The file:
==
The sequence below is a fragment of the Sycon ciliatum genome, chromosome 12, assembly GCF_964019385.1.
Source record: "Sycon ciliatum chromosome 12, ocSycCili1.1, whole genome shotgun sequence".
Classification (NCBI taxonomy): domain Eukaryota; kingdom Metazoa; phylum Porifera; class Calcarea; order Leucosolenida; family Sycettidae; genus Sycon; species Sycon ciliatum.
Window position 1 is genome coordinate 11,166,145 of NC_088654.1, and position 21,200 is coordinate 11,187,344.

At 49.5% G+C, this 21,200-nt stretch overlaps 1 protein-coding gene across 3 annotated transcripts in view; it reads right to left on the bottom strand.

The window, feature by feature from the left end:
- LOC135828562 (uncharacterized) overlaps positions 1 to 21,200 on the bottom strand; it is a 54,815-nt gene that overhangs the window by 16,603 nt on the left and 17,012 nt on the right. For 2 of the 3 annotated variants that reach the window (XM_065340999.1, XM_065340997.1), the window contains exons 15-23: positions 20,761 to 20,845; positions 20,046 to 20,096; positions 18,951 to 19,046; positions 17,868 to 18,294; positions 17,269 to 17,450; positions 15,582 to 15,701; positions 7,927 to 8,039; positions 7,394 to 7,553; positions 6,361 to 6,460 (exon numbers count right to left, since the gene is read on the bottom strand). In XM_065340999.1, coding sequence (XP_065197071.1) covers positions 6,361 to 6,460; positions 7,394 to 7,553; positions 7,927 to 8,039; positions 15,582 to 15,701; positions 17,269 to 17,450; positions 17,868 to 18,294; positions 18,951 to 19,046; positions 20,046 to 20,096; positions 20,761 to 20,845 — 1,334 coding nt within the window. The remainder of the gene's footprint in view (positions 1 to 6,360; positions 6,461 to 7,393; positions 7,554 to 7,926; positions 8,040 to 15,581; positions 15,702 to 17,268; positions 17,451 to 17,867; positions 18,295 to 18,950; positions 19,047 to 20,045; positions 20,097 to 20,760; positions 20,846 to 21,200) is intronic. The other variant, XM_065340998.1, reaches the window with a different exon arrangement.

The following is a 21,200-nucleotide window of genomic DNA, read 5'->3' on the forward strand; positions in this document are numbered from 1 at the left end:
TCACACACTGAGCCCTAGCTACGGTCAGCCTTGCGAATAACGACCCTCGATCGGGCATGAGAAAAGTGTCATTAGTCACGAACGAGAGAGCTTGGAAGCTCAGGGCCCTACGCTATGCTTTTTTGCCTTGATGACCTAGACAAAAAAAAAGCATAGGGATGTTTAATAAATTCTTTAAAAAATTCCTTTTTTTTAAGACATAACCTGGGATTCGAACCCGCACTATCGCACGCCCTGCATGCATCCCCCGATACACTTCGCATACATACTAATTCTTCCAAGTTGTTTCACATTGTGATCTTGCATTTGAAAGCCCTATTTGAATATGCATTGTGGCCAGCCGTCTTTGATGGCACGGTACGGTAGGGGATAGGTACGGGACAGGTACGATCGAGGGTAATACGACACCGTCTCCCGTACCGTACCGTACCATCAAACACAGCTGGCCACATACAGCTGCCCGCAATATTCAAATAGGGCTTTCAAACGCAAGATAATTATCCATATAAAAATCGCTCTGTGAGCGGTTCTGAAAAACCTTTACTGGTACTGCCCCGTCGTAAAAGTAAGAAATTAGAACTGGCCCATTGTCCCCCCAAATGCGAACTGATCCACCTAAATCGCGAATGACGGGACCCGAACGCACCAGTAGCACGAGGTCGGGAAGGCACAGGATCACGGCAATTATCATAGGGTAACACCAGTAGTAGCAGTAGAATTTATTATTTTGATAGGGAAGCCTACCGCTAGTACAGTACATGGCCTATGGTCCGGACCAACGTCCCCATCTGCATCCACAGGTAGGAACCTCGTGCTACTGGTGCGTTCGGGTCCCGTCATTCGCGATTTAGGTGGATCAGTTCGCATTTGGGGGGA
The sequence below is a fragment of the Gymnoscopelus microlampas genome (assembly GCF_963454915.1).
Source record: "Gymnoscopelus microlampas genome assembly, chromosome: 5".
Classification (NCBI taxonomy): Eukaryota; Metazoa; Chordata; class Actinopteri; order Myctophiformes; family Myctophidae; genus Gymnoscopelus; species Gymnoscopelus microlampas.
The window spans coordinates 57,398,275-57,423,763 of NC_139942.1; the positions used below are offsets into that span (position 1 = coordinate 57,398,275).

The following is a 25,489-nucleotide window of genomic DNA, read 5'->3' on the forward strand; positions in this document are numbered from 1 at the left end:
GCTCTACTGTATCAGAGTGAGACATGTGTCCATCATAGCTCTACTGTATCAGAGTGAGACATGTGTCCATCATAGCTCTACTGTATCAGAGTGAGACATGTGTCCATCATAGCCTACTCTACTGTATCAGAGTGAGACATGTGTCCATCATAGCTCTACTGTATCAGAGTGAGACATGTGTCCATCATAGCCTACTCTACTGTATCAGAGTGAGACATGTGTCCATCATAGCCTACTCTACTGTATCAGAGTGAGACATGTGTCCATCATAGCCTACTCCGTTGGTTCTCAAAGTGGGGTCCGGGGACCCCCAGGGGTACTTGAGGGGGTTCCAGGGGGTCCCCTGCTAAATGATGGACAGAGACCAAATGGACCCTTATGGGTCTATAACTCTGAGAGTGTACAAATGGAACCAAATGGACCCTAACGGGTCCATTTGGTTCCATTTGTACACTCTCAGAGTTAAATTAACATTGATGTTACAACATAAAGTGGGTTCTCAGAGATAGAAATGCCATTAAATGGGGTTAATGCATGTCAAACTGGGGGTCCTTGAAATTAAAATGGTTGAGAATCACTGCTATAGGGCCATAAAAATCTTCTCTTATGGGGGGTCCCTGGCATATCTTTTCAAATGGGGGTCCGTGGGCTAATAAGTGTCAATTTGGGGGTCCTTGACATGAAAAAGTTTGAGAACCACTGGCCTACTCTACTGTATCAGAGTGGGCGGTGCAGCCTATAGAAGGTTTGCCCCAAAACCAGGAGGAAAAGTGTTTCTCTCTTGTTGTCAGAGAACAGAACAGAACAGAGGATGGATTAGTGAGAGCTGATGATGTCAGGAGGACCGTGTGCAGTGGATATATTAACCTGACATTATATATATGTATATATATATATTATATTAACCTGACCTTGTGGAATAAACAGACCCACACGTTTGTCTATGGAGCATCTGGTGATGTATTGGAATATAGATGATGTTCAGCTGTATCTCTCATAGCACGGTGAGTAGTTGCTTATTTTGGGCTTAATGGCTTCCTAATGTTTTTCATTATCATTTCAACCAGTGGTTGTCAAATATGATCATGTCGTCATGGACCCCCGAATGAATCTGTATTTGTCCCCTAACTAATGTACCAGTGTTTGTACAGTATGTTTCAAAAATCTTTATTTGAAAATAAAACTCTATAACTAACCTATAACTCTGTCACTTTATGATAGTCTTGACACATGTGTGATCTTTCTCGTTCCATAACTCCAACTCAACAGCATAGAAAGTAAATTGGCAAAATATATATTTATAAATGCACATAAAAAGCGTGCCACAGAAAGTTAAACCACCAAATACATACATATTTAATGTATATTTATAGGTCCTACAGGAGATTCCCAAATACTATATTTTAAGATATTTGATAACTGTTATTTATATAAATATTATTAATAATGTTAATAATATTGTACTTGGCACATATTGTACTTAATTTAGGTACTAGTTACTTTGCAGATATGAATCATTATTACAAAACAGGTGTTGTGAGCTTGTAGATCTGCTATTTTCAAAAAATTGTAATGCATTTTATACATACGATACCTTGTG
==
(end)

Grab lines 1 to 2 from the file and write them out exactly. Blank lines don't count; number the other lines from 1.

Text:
The sequence below is a fragment of the Sycon ciliatum genome, chromosome 12, assembly GCF_964019385.1.
Source record: "Sycon ciliatum chromosome 12, ocSycCili1.1, whole genome shotgun sequence".